Diplodocus was one of the largest sauropod plant-eaters during the Jurassic period. It lived between 155 and 145 million years ago. Diplodocus grew to be about 90 feet long. It had a long, 26-foot neck and a flexible 45-foot tail. That’s about as large as an airplane. It was among the longest land animals that ever walked on the planet. It was also heavy, although not as heavy as a Brachiosaurus. It weighed about 15 tons. Its nostrils were at the top of its head. Some paleontologists believed that this allowed Diplodocus to spend more of its time underwater. Now we believe this dinosaur was more of a land creature. Diplodocus was not a very intelligent dinosaur. Its head was less than two feet long. The space in its skull for a brain was very small. Some paleontologists think that Diplodocus had a second brain in its backbone near the hips. This might have helped send messages from its brain to its back legs and tail. Diplodocus moved slowly. Like most dinosaurs, its front legs were shorter than its back legs, so its neck stretched out straight from its body. This meant it could sweep the ground of low-lying plants as well as reach the tops of trees. It had five elephant-like toes on each big, round foot. Each foot also had a sharp thumb claw. This was probably used to defend against predators.
From fossils we have learned that Diplodocus had a row of small spikes running down its back. This was useful protective armor for these large creatures. The name “Diplodocus” means "double-beamed”. This unusual name comes from the bones on the bottom of its tail. The vertebrae along its tail had extra T-shaped bones pointing downwards. These strange bones let Diplodocus hold its long tail straight out behind it. With this extra support, Diplodocus could move its tail around like a whip. It was useful for balance and also for protection against hunters. Diplodocus was an herbivore, meaning that it only ate plants. It had small, blunt teeth, but only in the front of its mouth. This was useful for stripping leaves off trees. But it also meant that it probably couldn’t chew its food. Its main food was the leaves from conifers, which are trees that grew in many places during the Jurassic. It may also have eaten the leaves from gingko trees, ferns, cycads, mosses, and horsetails. Paleontologists believe it had to eat between 300 and 400 pounds of leaves a day! Like many large sauropod dinosaurs, it may have swallowed small stones called gastroliths with its meals. Gastroliths would stay in its gizzard and grind tough plant leaves into a mushy paste. Then the food would move on to the stomach for digestion.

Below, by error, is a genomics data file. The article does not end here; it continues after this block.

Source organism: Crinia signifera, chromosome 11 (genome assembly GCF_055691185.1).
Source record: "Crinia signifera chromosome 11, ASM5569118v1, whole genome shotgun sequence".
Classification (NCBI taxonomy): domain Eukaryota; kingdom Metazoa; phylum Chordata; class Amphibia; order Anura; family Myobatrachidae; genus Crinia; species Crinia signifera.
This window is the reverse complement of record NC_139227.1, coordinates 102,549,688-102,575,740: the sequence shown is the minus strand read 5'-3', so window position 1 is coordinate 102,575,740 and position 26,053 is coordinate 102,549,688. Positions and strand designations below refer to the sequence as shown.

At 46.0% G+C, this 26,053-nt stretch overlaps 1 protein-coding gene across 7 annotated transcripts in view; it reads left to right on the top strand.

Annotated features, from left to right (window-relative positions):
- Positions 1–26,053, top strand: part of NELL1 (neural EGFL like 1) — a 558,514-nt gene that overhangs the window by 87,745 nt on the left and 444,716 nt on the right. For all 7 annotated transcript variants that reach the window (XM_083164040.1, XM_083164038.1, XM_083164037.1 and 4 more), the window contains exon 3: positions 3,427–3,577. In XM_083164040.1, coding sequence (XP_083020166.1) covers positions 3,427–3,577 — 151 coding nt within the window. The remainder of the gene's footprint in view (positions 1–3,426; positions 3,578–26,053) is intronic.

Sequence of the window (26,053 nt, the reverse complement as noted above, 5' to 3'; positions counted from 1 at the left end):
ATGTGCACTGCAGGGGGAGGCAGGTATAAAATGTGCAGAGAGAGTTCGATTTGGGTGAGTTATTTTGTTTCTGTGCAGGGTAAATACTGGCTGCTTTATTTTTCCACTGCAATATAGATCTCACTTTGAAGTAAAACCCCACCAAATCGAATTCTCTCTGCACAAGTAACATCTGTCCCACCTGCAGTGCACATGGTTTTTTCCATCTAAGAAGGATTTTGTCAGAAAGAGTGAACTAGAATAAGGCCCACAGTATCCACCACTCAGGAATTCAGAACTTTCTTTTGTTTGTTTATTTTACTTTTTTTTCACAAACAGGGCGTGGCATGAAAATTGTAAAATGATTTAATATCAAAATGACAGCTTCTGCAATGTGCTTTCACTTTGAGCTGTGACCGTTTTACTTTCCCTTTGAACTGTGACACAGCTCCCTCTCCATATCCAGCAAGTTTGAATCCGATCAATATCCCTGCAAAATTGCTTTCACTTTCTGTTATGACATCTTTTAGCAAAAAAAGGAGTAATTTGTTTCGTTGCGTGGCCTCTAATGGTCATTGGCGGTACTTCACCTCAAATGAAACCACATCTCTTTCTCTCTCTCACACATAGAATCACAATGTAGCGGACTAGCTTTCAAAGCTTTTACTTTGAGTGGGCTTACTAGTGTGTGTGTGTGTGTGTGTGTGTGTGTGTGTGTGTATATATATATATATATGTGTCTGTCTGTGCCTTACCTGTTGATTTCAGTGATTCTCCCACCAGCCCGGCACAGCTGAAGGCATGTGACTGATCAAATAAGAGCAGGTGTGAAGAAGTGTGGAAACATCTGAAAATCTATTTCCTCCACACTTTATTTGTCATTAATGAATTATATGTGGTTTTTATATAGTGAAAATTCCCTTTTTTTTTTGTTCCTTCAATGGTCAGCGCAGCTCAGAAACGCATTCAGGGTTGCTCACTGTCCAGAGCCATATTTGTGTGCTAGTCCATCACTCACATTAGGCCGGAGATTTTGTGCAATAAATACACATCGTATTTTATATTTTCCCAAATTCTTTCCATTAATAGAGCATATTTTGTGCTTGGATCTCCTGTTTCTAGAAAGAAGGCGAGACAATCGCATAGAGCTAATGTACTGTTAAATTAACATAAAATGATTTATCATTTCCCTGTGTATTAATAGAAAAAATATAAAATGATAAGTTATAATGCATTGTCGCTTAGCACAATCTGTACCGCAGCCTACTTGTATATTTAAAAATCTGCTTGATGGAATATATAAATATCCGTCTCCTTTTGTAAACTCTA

Diplodocus may have moved from place to place in large groups or herds. When a group had eaten all the food in one area, they would migrate - or travel - to another place. When they were on the move, the larger, stronger adults walked along the outside. The young stayed in the center of the herd. This was done to protect them against predators. Diplodocus hatched from eggs, like all other dinosaurs. These eggs were not laid in nests but in straight lines along the ground. This may have meant that these dinosaurs laid their eggs as they walked. Once they hatched, the babies had to fend for themselves. If they lived to become adults, they could live to be 100 years old. Diplodocus fossils have been found in the Rocky Mountains in North America: in Colorado, Montana, Utah, and Wyoming.